March 05, 2017

Behavioral Differences Between Purebred and Mixed-Breed Dogs

Surveys of dog owners revealed numerous differences between purebred and mixed-breed dogs.
By JoAnna Pendergrass, DVM
Purebred and mixed-breed dogs have behavioral, demographic, and environmental differences, according to online surveys completed by dog owners. Results of the surveys, recently published recently in PLoS ONE, suggest that mixed-breed dogs may “represent a special group with characteristic behavioral traits,” according to the authors.
 
Mixed-breed dogs often have complex or unknown ancestry. According to the American Veterinary Medical Association, approximately 53% of dogs in American households are mixed breeds. In other countries, this percentage ranges from 33% (Germany, United Kingdom) to 50% (Australia). Despite the popularity of mixed-breed dogs, few studies have been conducted to examine their behavior.
 
Several studies have noted behavioral differences between purebreds and mixed breeds. In one study, mixed-breed dogs were found to be more disobedient, nervous, and excitable than purebreds. In contrast, another study found no personality differences between mixed breeds and purebreds. Behavioral comparisons were not the main aim of these studies, however, indicating that the observed differences (or lack thereof) could have reflected other factors, such as dog-keeping practices.
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For the current study, the authors collected data from two online surveys completed by dog owners in Germany. Part 1 of each survey pertained to demographics (dogs and dog owners) and dog-keeping practices. Part 2 of survey 1 focused on 4 behavioral traits: calmness, trainability, sociability (toward other dogs), and boldness. Part 2 of survey 2 pertained to behavioral problems, such as stubbornness and leash pulling.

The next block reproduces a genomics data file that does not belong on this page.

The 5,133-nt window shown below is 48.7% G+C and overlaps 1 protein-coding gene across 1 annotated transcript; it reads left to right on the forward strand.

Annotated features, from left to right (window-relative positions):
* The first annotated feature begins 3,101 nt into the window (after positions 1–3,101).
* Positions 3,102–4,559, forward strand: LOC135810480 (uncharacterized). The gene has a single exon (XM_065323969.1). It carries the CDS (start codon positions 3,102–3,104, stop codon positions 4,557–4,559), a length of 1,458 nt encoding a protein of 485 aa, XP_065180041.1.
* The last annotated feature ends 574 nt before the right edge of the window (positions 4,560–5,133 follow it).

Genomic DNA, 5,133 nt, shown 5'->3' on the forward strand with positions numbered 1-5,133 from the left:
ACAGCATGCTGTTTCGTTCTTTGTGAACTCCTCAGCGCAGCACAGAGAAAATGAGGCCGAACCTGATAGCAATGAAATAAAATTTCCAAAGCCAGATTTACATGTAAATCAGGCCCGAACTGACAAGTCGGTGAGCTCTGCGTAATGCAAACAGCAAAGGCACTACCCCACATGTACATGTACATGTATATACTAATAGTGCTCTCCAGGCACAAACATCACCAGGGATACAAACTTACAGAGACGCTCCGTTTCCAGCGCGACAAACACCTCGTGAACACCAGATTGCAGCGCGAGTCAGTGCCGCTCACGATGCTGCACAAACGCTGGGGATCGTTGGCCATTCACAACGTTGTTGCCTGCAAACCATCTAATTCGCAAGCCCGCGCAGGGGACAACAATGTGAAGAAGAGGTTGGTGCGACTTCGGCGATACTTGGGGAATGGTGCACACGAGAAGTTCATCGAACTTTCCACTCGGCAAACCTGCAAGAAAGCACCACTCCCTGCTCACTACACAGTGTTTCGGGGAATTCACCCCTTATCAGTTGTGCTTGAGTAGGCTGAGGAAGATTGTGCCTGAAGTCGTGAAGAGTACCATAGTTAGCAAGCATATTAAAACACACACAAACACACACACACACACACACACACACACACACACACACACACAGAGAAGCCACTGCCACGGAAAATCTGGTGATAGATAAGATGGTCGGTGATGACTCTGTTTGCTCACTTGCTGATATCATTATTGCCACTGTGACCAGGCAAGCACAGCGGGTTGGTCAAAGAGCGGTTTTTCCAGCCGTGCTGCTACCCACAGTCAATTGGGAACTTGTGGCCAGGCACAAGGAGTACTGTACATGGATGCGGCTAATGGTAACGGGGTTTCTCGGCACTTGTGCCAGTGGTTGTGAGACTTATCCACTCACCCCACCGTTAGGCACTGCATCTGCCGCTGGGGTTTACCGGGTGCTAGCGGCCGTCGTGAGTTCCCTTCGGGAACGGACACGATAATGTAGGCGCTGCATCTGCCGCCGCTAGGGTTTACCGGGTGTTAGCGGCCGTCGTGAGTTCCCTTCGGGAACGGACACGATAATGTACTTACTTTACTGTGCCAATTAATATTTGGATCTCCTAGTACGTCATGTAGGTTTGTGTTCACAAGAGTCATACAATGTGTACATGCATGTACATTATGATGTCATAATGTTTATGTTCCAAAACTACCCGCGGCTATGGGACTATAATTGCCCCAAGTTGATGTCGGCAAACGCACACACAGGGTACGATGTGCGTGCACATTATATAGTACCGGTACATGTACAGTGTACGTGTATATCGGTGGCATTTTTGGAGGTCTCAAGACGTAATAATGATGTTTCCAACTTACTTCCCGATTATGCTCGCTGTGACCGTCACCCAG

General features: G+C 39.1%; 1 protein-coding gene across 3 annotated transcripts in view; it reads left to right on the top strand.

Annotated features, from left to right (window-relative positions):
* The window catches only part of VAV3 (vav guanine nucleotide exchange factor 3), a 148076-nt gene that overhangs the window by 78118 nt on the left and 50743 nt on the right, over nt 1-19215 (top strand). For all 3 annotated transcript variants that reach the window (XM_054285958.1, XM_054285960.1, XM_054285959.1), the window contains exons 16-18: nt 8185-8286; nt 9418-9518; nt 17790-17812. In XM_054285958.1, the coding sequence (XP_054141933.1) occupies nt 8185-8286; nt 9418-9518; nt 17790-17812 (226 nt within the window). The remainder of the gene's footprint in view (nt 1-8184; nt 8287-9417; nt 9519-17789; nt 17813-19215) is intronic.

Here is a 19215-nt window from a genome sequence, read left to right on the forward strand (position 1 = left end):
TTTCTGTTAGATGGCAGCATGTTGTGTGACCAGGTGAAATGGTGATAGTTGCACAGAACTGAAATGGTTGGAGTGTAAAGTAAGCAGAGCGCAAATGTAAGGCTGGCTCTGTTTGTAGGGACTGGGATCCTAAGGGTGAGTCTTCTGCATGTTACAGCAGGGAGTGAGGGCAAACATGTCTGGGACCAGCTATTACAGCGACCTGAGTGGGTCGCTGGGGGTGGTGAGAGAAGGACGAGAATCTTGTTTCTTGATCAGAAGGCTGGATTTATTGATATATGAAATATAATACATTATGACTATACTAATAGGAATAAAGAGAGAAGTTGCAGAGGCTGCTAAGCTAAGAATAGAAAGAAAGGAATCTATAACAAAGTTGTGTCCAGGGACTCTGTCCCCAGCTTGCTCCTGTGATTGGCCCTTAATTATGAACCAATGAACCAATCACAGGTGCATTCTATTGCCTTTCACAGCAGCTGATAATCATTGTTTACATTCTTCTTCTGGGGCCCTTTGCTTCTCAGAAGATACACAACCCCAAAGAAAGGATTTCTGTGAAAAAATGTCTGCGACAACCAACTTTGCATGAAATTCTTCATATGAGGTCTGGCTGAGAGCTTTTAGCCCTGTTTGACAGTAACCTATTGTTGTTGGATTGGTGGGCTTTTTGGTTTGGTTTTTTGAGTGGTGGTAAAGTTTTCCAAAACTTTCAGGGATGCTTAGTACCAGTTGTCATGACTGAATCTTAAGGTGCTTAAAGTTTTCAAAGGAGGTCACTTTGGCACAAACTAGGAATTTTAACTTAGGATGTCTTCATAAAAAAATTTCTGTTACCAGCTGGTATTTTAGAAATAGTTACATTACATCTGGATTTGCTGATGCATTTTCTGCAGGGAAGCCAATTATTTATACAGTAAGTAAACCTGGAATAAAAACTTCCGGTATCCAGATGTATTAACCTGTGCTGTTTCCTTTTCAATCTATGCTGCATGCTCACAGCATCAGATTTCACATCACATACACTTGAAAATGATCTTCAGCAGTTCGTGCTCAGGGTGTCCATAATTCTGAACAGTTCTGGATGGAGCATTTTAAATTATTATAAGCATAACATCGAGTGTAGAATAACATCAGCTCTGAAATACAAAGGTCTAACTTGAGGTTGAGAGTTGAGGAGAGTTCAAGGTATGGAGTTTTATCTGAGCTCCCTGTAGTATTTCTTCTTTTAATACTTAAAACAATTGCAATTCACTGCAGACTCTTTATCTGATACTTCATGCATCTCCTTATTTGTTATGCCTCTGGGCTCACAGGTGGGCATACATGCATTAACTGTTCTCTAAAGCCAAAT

In total, information on approximately 15,400 dogs (purebred, n = 7700; mixed-breed, n = 7691) was collected.
 
Behavioral Trait Differences
Compared with purebreds, mixed breeds were significantly less calm and less sociable with other dogs. No significant differences were observed in trainability or boldness. Behavior was significantly more problematic with mixed breeds than purebreds.
 
Demographic and Dog-Keeping Differences
Of the 20 demographic and dog-keeping factors investigated, 12 were significantly different between dog groups. Several of the significant differences are as follows:
 
Demography
  • Mixed breeds were older and more likely to be female.
  • Mixed-breed owners were primarily younger and female with less dog-owning experience.
Dog keeping
  • Mixed breeds were older when acquired.
  • More mixed breeds were neutered.
  • Mixed breeds were primarily indoor-only pets, but they got walked for longer periods than purebreds.
 
Notably, factors related to commitment to dog ownership (eg, buying gifts, hours spent playing) were not significantly different between dog groups.
 
Only “neuter status” and “age when acquired” had differences exceeding 10% between dog groups. For the other factors, the magnitude of differences was too small for clinical relevance.
 
Relationship Between Behavioral Traits and Other Factors
Using linear regression, the authors identified several significant associations between behavioral traits and demographic and dog-keeping factors. Importantly, dog group was significantly associated with several traits: mixed breeds were less calm, more trainable, and had more behavioral problems than purebreds.
 
Other factors also had significant associations. Compared with younger dogs, older dogs were calmer, less trainable, and less sociable toward other dogs. Compared with males, females were more sociable and had fewer behavioral problems.
 
The authors mentioned possible genetic and developmental influences on the observed differences. Breeders genetically select for more desirable behaviors in purebred dogs. Developmentally, mixed-breed dogs tend to spend more time in shelters before adoption; the stresses of shelter life could lead to more behavioral problems.
 
Study Limitations and Conclusion
Owner subjectivity was an important study limitation. Owners of purebreds may have assumed their dogs were behaviorally superior to mixed-breed dogs and thus downplayed problematic behaviors.
 
Taken together, these survey results highlight the multifactorial differences between mixed-breed and purebred dogs. Such differences suggest that mixed-breeds are more than just “average” dogs.
 
 
Dr. JoAnna Pendergrass received her doctorate in veterinary medicine from the Virginia-Maryland College of Veterinary Medicine. Following veterinary school, she completed a postdoctoral fellowship at Emory University’s Yerkes National Primate Research Center. Dr. Pendergrass is the founder and owner of JPen Communications, LLC.

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